As predicted in 2012, VMRO–DPMNE and SDSM put rivalry aside and forged coalitions in the Albanian-dominated municipalities of Kichevo and Struga.[18] The move was vociferously criticized by civil society organizations, who argued it resulted in heightened interethnic competition and endangered the already fragile relationship between the two ethnicities in Macedonia. In the end, both seats were won by the Albanian candidate.

In mid-October, the president of the State Electoral Commission and SDSM MP Boris Kondarko resigned following accusations of hindering the work of the committee by VMRO–DPMNE; he cited personal reasons behind his resignation. The electoral code, which was revised in November 2012, did not to comply with recommendations from the OSCE’s Office for Democratic Institutions and Human Rights (ODIHR).

Political party financing, regulated by the Electoral Code and the Law on Financing of Political Parties, lacks transparency in practice. Surveys on electoral campaign funding have shown a failure to report donors—except for a few party members—which means the biggest donations to political parties are concealed from the public. At the same time, overspending by parties during the campaign remains a problem—this was especially true in the case of advertising spending by the two biggest political parties, VMRO–DPMNE and SDSM. Opaque practices in campaign advertising are also problematic: although price lists quote equal prices to all candidates, major political parties are often given significant “discounts” on their advertisements.[19]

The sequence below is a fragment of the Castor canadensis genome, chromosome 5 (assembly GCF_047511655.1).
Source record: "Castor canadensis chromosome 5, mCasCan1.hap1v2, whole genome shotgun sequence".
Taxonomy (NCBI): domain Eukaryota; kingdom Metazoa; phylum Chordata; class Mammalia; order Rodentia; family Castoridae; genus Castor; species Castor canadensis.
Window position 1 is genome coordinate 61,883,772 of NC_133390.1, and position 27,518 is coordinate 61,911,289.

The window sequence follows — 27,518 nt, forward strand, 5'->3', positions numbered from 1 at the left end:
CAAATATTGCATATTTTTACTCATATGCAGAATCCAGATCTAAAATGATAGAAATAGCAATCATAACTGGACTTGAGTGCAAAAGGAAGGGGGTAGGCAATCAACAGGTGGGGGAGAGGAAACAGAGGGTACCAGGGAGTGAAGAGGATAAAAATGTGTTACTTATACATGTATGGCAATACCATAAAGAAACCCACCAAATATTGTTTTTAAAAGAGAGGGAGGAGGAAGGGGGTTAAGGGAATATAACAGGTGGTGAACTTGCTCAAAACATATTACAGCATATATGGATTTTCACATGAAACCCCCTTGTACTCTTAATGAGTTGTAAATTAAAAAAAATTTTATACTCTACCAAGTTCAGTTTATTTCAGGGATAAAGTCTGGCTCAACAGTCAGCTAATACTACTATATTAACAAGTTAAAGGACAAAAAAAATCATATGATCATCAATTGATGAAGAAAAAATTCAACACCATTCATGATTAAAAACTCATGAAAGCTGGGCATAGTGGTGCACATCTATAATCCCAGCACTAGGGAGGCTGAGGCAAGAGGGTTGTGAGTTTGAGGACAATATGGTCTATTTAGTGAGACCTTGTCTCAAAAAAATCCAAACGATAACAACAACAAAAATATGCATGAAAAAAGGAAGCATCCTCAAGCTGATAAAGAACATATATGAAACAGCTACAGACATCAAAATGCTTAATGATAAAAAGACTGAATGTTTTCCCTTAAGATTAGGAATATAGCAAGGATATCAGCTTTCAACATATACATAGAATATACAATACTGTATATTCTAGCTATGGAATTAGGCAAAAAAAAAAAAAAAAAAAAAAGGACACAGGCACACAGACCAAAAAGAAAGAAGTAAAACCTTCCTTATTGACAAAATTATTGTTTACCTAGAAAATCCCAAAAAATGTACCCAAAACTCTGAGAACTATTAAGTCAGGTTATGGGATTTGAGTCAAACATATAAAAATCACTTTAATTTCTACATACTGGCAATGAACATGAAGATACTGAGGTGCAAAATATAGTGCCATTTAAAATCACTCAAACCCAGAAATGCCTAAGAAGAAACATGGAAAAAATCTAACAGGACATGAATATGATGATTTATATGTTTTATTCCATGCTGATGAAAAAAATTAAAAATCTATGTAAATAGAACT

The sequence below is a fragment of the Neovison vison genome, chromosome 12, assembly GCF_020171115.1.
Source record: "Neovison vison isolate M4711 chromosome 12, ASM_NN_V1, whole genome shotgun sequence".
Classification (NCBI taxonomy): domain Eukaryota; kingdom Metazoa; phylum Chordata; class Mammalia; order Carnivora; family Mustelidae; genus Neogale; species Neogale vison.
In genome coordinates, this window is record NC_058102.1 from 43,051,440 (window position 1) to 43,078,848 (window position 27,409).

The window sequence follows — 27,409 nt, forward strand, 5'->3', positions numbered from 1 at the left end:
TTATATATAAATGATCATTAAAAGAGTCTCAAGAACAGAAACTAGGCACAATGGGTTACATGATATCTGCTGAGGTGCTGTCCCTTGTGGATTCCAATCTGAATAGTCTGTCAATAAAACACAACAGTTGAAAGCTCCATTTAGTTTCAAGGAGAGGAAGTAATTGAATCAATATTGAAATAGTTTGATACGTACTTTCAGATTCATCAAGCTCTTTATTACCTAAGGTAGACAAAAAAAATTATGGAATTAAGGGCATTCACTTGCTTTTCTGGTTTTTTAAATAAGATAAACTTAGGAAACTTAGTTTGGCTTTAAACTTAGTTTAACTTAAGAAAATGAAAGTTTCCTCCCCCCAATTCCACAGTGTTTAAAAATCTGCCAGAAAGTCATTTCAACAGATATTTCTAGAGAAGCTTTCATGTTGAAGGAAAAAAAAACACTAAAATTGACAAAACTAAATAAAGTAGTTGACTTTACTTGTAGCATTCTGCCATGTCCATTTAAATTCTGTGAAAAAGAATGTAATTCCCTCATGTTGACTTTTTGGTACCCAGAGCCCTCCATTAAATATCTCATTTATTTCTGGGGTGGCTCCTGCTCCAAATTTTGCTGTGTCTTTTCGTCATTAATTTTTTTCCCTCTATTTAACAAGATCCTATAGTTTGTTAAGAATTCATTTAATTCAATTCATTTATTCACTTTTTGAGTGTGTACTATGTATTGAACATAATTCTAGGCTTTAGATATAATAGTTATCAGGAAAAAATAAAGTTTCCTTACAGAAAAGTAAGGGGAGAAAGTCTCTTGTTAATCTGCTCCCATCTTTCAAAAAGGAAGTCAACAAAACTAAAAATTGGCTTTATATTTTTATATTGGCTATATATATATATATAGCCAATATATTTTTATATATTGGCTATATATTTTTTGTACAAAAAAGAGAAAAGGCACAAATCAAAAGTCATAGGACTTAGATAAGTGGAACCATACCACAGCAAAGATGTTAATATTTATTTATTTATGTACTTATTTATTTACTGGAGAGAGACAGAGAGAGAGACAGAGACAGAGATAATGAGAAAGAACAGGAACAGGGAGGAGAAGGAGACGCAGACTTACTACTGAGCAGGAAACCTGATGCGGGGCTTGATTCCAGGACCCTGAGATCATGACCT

Throughout 2013, Macedonia’s major political parties threatened to call early elections. SDSM demanded snap elections following the events of last December and their subsequent parliamentary boycott.[20] Media also speculated that early parliamentary elections might be scheduled to take place alongside the presidential election planned for 2014.[21] However, as of late December 2013, there were no concrete plans to move forward the legislative contest due to take place in 2015. In any case, a complete overhaul of the legal framework concerning elections—especially the laws on financing political parties and campaigns—will be key to creating an environment for healthy competition between ideas and platforms.

Civil Society: